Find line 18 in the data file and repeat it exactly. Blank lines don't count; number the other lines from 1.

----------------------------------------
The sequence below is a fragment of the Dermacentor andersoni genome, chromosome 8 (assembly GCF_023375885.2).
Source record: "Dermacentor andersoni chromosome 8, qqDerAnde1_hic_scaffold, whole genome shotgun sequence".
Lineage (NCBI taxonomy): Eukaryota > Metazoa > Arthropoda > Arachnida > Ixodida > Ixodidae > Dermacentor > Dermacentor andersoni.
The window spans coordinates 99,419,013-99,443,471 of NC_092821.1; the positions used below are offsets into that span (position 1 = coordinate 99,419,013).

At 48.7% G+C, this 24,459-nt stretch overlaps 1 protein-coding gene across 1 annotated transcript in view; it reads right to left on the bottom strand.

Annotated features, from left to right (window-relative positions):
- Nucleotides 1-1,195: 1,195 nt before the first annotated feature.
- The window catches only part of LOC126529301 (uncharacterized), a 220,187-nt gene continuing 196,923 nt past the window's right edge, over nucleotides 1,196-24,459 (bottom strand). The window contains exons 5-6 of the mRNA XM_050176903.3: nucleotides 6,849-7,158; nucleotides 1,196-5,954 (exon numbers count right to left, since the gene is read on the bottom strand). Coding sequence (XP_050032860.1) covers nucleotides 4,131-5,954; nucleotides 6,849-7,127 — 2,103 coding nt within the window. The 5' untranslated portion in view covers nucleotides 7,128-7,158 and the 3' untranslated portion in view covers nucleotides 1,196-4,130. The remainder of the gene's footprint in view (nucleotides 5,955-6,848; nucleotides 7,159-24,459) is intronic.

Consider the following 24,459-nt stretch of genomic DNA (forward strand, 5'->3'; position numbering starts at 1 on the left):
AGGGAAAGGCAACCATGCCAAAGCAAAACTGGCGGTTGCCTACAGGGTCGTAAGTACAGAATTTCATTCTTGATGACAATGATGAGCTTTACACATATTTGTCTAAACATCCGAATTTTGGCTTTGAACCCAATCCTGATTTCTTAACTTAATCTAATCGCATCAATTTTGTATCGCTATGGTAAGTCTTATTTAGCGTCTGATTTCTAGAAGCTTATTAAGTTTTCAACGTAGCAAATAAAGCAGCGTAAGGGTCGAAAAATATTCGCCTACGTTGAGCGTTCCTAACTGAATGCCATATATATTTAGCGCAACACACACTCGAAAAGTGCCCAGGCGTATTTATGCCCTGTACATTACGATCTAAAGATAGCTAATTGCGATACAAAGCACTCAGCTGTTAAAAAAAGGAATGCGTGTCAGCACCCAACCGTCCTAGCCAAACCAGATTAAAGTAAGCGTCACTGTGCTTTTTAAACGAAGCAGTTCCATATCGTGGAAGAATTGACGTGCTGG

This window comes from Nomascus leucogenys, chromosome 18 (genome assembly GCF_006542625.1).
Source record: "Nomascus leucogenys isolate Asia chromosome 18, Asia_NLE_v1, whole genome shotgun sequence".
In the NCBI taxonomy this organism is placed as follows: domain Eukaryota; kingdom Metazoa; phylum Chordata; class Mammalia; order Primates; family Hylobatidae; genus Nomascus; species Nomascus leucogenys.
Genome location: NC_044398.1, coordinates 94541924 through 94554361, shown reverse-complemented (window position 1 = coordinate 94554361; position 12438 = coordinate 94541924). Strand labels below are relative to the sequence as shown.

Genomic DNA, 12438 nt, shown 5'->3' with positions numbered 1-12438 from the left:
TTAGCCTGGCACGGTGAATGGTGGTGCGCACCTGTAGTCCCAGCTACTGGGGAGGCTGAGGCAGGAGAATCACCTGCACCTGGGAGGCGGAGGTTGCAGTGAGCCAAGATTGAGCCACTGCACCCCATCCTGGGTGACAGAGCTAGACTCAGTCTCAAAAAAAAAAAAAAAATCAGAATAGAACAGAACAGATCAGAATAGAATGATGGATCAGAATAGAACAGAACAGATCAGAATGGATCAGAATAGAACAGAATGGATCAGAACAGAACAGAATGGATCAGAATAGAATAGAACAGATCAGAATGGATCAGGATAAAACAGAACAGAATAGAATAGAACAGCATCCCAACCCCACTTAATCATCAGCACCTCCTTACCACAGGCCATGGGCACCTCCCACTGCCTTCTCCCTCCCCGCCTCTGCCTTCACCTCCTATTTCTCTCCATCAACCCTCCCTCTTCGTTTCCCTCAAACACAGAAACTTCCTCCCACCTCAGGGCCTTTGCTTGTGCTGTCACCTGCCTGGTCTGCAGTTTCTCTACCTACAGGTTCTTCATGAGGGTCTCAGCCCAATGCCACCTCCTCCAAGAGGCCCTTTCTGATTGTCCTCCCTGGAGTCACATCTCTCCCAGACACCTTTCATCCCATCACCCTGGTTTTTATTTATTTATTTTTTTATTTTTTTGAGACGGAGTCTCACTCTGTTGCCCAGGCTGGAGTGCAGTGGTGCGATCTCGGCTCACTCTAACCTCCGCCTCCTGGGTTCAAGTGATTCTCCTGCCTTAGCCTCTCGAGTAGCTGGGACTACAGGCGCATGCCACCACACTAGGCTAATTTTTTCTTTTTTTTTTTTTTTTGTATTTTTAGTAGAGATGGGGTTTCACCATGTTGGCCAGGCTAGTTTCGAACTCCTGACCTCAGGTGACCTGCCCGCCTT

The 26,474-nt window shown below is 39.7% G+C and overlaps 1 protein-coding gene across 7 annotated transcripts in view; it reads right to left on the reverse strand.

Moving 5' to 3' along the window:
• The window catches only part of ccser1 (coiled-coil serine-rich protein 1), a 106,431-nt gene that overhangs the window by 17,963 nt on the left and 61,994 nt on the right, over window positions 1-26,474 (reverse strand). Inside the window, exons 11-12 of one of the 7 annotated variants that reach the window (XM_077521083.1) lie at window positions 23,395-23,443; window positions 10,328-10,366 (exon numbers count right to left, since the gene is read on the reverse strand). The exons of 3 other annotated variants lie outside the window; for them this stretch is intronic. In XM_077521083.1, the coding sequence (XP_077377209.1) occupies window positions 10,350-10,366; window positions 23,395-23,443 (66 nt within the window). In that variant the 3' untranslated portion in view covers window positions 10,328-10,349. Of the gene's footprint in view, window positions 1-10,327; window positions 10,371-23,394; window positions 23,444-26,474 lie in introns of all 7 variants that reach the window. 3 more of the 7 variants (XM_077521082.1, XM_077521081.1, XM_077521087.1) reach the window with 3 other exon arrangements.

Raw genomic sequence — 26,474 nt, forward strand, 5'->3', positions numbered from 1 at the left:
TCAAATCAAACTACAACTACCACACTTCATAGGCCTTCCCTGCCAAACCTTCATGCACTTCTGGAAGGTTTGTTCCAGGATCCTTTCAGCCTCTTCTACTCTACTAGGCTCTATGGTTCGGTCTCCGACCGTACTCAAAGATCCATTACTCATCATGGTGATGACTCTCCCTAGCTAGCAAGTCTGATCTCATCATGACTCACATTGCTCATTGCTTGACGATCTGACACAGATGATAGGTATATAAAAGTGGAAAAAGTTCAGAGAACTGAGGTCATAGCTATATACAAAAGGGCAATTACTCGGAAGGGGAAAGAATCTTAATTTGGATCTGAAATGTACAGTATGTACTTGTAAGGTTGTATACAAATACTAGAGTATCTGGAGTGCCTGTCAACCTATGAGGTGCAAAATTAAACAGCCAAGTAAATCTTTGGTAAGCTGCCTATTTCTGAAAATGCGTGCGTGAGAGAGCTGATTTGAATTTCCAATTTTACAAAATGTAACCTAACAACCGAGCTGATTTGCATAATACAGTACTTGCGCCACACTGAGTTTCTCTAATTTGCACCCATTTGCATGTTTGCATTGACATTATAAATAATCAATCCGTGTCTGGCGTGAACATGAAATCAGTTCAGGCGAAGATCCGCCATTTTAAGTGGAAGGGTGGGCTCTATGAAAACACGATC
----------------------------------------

Moving 5' to 3' along the window: